By Nicholas A. Persky

As you may have read by now, the makers of the Lumosity “brain training” program – Lumos Labs, Inc., and its founders, Kunal Sarkar and Michael Scanlon – have agreed to pay $2 million in redress (an amount suspended from $50 million, due to the company’s poor financial condition), and will be required to provide its subscribers with an easy way to cancel auto-renewal to avoid future billing.

In the complaint that led to the settlement, the FTC alleged that the defendants lacked adequate support for Lumosity’s advertising which claimed that scientific studies proved that training with its games would: (1) improve performance on everyday tasks, in school, at work, and in athletics; (2) delay age-related cognitive decline and protect against mild cognitive impairment, dementia, and Alzheimer’s disease; and (3) reduce cognitive impairment associated with health conditions, including stroke, traumatic brain injury, PTSD, ADHD, the side effects of chemotherapy, and Turner syndrome. The complaint also charged the defendants with failing to disclose that some consumer testimonials featured on the website had been solicited through contests that promised significant prizes, including a free iPad, a lifetime Lumosity subscription, and a round-trip to San Francisco.

The FTC’s investigation and prosecution remains confidential, and pursuant to the settlement, the defendants neither admitted nor denied any of the allegations in the complaint, and the stipulated final judgment and order was imposed without delving into the merits of each party’s respective position. So unfortunately, we’re left to speculate regarding the adequacy – or inadequacy – of Lumosity’s substantiation for its advertising claims.

However, by reading between the lines, there are a number of instructive takeaways from the Lumosity matter:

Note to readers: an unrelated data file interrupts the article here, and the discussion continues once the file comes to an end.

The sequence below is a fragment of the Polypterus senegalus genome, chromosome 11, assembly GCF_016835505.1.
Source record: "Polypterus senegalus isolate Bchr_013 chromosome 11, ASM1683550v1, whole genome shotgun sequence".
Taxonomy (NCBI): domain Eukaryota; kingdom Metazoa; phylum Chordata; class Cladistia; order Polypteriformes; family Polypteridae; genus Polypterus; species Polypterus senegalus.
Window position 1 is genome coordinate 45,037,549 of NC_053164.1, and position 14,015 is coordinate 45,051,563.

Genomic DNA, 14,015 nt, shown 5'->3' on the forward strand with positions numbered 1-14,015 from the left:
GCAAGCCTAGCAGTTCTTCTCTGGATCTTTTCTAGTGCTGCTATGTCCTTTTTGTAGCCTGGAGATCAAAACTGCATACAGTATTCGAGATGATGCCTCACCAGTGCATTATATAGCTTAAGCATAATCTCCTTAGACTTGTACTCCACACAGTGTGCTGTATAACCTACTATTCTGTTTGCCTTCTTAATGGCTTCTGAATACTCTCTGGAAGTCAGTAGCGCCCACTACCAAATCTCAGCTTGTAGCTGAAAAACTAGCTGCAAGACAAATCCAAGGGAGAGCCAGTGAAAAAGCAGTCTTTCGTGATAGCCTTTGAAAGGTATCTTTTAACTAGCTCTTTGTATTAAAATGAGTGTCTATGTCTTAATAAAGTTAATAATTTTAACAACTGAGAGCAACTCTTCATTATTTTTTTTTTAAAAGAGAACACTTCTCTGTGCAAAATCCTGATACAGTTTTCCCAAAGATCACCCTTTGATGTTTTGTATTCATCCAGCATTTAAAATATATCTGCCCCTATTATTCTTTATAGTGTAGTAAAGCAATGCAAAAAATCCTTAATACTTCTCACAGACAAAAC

• In recent years, the FTC has targeted products promising improved cognition, and based on FTC comments in connection with the Lumosity settlement, we can expect this focus to continue in the future
  • While Lumosity made a wide range of cognition improvement claims (and this was certainly a factor in the FTC’s complaint), it seems likely that its claims specifically focusing on reversing the effects of diseases and aging increased public scrutiny and helped bring Lumosity into the FTC’s crosshairs. Lumosity didn’t help its case by broadly advertising its disease-related claims via television advertisements, which aired nationally on over 40 broadcast and cable networks , and via an extensive search engine campaign, in which Lumosity purchased hundreds of keywords, including many variations of words related to memory, intelligence, dementia and Alzheimer’s disease. The increased exposure caught the attention of the scientific community too. In 2014, more than 70 university neuroscience and psychology professors signed a consensus document objecting to claims that brain training games can reduce or reverse cognitive decline. Make no mistake…the FTC is affected by the public zeitgeist.
  • Cognition improvement claims require a high level of substantiation. Pursuant to the final judgment and order, Lumosity is required to possess and rely upon competent and reliable scientific evidence in support of its cognition claims, which must consist of human clinical testing that is: (a) randomized, adequately controlled, and blinded to the maximum extent possible; and (b) conducted by researchers qualified by training and experience to conduct such testing.
  • Further, the FTC made it clear in a follow-up blog posting that the testing must show that study results will translate into real world tangible benefits. For example, while Lumosity was able to track users’ game performance over time, the FTC remained unconvinced that these tracking mechanisms showed anything beyond the users simply getting better at Lumosity’s games.
  • Finally, the FTC remains committed to enforcing its Guides Concerning the Use of Endorsements and Testimonials in Advertising.  Among its provisions, the Guides state that when there exists a material connection between the endorser and the seller, such a connection must be clearly and conspicuously disclosed to consumers.  This requirement not only extends to celebrities receiving substantial sums, but also regular people who are offered benefits, prizes or money in exchange for their testimonial.

Legal disclaimer:  This article is not intended to constitute legal advice or to create an attorney-client relationship.  We trust you knew this anyway.